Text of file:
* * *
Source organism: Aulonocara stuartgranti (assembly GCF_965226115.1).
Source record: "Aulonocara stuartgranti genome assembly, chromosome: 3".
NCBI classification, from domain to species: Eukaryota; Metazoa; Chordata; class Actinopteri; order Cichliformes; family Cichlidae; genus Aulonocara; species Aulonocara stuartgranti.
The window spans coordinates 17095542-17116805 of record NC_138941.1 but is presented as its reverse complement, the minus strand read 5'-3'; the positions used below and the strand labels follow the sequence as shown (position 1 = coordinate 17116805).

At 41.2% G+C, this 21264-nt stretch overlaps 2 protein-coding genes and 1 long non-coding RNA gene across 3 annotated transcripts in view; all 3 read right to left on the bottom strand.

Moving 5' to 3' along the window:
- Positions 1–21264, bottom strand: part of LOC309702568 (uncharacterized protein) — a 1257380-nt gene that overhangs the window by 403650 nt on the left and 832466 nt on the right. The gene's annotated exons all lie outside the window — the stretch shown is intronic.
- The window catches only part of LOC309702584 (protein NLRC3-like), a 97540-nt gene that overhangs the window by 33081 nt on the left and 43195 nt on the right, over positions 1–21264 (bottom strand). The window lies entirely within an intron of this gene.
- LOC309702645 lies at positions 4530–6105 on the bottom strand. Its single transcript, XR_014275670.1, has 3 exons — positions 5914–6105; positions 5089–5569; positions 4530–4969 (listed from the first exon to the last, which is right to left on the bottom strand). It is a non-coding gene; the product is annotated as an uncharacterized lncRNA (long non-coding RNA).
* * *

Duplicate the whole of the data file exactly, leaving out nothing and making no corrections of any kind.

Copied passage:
Source organism: Aulonocara stuartgranti (assembly GCF_965226115.1).
Source record: "Aulonocara stuartgranti genome assembly, chromosome: 3".
NCBI classification, from domain to species: Eukaryota; Metazoa; Chordata; class Actinopteri; order Cichliformes; family Cichlidae; genus Aulonocara; species Aulonocara stuartgranti.
The window spans coordinates 17095542-17116805 of record NC_138941.1 but is presented as its reverse complement, the minus strand read 5'-3'; the positions used below and the strand labels follow the sequence as shown (position 1 = coordinate 17116805).

At 41.2% G+C, this 21264-nt stretch overlaps 2 protein-coding genes and 1 long non-coding RNA gene across 3 annotated transcripts in view; all 3 read right to left on the bottom strand.

Moving 5' to 3' along the window:
- Positions 1–21264, bottom strand: part of LOC309702568 (uncharacterized protein) — a 1257380-nt gene that overhangs the window by 403650 nt on the left and 832466 nt on the right. The gene's annotated exons all lie outside the window — the stretch shown is intronic.
- The window catches only part of LOC309702584 (protein NLRC3-like), a 97540-nt gene that overhangs the window by 33081 nt on the left and 43195 nt on the right, over positions 1–21264 (bottom strand). The window lies entirely within an intron of this gene.
- LOC309702645 lies at positions 4530–6105 on the bottom strand. Its single transcript, XR_014275670.1, has 3 exons — positions 5914–6105; positions 5089–5569; positions 4530–4969 (listed from the first exon to the last, which is right to left on the bottom strand). It is a non-coding gene; the product is annotated as an uncharacterized lncRNA (long non-coding RNA).